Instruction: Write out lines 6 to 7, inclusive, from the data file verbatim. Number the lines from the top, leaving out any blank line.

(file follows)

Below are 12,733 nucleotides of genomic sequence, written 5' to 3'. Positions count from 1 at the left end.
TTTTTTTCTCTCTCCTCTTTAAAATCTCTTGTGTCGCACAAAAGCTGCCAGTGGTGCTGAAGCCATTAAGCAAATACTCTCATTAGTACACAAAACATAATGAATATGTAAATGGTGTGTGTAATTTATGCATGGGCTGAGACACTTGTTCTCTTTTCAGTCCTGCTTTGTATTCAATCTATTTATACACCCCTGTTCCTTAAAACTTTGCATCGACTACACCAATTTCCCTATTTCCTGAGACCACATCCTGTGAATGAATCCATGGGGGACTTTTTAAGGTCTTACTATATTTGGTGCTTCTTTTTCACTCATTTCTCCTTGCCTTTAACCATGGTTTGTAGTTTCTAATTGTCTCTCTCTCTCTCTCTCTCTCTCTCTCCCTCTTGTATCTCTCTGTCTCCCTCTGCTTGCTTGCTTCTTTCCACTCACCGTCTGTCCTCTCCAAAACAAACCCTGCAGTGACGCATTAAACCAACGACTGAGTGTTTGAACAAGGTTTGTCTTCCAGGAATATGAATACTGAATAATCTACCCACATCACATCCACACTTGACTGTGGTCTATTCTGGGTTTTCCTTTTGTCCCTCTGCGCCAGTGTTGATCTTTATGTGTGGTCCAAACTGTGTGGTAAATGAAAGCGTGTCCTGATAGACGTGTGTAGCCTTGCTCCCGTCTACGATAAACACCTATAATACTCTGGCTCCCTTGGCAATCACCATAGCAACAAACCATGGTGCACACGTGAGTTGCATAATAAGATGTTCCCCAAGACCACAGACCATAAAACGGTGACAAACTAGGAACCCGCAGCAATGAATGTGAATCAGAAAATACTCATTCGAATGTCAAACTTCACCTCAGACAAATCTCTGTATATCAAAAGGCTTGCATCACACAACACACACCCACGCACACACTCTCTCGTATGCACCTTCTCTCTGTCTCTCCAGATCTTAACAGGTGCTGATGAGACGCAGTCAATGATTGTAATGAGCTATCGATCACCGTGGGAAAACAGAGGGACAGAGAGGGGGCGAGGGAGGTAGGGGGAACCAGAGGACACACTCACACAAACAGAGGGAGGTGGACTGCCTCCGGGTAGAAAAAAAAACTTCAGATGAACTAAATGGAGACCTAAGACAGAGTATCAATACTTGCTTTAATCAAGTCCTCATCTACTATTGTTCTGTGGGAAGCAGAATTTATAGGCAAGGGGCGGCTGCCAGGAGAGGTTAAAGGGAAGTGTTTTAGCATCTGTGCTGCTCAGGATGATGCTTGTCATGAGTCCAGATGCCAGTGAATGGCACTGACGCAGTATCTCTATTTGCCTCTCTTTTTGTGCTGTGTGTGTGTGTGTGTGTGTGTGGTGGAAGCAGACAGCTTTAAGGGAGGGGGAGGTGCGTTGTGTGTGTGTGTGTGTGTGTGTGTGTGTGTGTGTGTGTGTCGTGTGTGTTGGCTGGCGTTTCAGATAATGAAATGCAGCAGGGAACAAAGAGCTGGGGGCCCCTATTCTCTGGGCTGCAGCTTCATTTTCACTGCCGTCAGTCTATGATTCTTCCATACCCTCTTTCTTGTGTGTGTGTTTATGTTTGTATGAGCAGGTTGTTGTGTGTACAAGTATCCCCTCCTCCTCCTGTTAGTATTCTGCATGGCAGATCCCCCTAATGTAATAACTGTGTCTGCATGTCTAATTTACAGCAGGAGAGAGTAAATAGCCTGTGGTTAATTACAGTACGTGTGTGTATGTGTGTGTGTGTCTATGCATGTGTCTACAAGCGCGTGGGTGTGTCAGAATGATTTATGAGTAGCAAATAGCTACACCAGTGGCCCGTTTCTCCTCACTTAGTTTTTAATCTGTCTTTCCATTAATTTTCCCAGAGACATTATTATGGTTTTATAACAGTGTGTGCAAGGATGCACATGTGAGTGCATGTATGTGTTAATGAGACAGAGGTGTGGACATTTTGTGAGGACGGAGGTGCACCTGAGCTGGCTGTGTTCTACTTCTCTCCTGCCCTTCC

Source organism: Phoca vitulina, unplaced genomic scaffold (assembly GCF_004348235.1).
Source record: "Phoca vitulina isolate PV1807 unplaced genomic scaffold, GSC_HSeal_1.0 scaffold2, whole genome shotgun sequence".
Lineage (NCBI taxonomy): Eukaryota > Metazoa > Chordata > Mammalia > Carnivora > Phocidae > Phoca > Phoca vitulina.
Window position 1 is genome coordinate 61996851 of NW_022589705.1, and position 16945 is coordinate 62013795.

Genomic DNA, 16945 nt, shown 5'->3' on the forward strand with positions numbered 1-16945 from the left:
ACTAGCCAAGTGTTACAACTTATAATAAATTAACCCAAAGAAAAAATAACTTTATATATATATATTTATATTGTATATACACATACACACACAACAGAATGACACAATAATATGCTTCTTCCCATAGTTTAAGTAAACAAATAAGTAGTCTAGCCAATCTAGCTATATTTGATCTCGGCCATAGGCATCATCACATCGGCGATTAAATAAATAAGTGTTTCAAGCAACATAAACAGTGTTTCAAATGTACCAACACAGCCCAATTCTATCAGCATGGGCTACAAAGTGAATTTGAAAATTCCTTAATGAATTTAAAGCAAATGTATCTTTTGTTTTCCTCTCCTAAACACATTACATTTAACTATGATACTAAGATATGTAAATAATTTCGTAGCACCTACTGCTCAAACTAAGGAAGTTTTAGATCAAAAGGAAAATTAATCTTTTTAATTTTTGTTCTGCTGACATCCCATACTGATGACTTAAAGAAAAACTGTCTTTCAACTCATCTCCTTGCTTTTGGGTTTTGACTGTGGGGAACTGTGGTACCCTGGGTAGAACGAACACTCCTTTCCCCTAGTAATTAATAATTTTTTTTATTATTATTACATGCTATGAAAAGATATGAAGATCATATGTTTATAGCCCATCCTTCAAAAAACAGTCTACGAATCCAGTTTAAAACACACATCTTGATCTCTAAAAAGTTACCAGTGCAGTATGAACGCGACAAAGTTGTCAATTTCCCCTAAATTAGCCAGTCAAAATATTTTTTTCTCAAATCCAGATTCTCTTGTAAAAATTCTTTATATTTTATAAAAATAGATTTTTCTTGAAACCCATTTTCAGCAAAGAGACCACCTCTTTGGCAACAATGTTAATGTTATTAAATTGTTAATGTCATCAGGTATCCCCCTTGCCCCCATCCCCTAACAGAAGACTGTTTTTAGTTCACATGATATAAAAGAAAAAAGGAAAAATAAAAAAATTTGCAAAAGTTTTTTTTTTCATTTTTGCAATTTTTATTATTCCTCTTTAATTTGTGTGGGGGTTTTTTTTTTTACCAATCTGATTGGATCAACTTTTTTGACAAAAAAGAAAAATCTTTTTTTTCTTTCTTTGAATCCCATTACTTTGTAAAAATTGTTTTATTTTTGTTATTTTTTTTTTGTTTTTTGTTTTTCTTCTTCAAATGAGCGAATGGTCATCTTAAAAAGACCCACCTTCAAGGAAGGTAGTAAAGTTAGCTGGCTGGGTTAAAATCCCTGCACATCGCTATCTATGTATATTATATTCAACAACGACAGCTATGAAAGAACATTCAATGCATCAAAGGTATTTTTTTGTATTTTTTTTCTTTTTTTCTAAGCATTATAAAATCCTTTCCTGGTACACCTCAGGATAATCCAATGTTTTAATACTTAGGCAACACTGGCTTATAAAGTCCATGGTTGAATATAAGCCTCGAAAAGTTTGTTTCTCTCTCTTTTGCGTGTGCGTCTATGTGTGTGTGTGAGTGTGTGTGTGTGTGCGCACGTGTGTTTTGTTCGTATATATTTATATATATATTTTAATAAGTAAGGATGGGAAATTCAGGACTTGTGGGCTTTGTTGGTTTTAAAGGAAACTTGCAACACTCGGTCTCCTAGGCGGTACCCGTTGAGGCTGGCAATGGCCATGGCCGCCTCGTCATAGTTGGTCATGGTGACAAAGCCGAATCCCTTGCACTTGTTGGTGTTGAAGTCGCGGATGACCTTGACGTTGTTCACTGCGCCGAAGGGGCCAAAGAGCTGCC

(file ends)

Window position 1 is genome coordinate 61996851 of NW_022589705.1, and position 16945 is coordinate 62013795.

Genomic DNA, 16945 nt, shown 5'->3' on the forward strand with positions numbered 1-16945 from the left: